There is a place for individualism, there is a place for competitiveness, and there is a place for fair, honest competition. There, however, ought to be no place in humanity where these elements destroy others. The issue that arises, therefore, is how do we find the balance? Where is the point of equilibrium? Is there really such a thing as an equilibrium or rather is there simply an urgent need for greater moderation? Ubuntu as a philosophy has the ability to become that potent moderator and regulator of extreme instances of unhelpful or indifferent individualism.

Dr. Myles Munroe stated, “Leadership is not about control but service. It’s not about power but empowerment; it is not about manipulation but inspiration.” Control, power, and manipulation are all entrenched in an imprudent paradigm of individualistic behaviors where the focus is on one person or group of persons to the disadvantage of others. There is a place for individual expression and competitive drive has benefit that creates benefit well beyond the individual. However, misapplied, it has the power to create negative outcomes. The Ubuntu traits of compassion, empathy, kindness can remedy these challenges.

Organizations can use Ubuntu as a means of addressing important challenges around leadership, the need for effective corporate governance, ethics, equality and fairness, corporate social responsibility, and sustainable growth. Ubuntu has the potential to strike at the heart of issues that are damaging to corporate morale, well-being, and culture. Where there are issues such as collective protection, lapses, and lack of reprimand, the Ubuntu philosophy holds the potential to positively influence the culture and thereby shift the results.

Do you live or lead by Ubuntu? I try to live according to its tenets, the most fundamental being the recognition that there is a deep and unbreakable connection amongst all humanity. A person is a person through other persons, which reminds us that our humanity is gleaned from and expressed through others. Ubuntu constantly reminds us that we are connected and indivisible, regardless of how we see others or ourselves. Those who live by its precepts seek to be kind, compassionate, empathetic, loving, and respectful. They embrace the connectedness of all. Ubuntu is therefore not just a set of principles to follow as a guide or an approach to leading, but a way of living, of being. As a leader, do you have it?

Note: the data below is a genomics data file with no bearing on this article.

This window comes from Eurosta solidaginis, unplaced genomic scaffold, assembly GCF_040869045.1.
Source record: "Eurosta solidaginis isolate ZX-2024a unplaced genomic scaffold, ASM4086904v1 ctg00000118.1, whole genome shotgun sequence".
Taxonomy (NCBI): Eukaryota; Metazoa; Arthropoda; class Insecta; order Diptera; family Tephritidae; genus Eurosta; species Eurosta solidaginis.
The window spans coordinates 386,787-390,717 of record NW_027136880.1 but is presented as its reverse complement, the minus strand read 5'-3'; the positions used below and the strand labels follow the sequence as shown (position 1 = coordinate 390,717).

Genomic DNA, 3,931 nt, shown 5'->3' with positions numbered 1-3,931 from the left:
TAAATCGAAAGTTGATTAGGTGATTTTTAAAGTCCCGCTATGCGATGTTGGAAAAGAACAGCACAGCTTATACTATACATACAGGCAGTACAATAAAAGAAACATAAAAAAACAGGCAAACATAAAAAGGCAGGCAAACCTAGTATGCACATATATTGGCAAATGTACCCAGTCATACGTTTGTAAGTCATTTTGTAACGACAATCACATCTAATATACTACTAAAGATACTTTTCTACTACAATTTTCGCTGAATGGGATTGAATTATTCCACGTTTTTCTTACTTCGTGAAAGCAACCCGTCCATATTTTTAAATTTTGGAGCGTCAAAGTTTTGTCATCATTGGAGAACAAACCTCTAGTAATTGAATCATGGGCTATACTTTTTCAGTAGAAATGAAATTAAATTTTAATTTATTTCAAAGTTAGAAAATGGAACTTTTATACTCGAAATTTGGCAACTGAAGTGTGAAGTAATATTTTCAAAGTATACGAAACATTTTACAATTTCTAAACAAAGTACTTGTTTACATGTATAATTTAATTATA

Persons who do, and are leaders, always seem to lead others to a better place. Mandela, Mother Teresa, MLK Jr., Gandhi, Garvey. Each on examination believed in leading for the greater good, acknowledging the sacredness of one’s humanity, and being willing to sacrifice for the betterment of others. The world needs more Ubuntu leaders today! It is certainly not a panacea for all challenges but its approach, I believe, can make a significant difference!

There are many aspects of life, which alone we will make progress but optimized success will never emerge until we join hands and heart with others. Recognizing that we are entities joined by a complex web of interdependencies does two things. Firstly, we must actively contribute to the best of our ability to that web of enabling interdependencies. Without each playing his/her part, its efficacy is always reduced, in some instances, fatally so. Secondly, we must not be afraid to tap into this web. It is there for you and me, for us, for the betterment of the collective. Until we understand that, the best of us will lie buried, connected yet divided. We will believe and behave with high levels of selfishness, styled as independence. This is largely because we misunderstand the true concept that being an individual is a recognition that we are part of an indivisible whole and therefore we are all here to add to the oneness, wholeness of us. For this, I commend a careful deliberation over the thinking of Ubuntu, its concepts, and the value it holds for enhancing the potency of leadership.

• Hubert Edwards is the principal of Next Level Solutions Limited (NLS), a management consultancy firm. He can be reached at info@nlsolustionsbahamas.com. Hubert specializes in governance, risk and compliance (GRC), Accounting and Finance. NLS provides services in the areas of enterprise risk management, internal audit and policy and procedures development, regulatory consulting, anti-money laundering, accounting and strategic planning.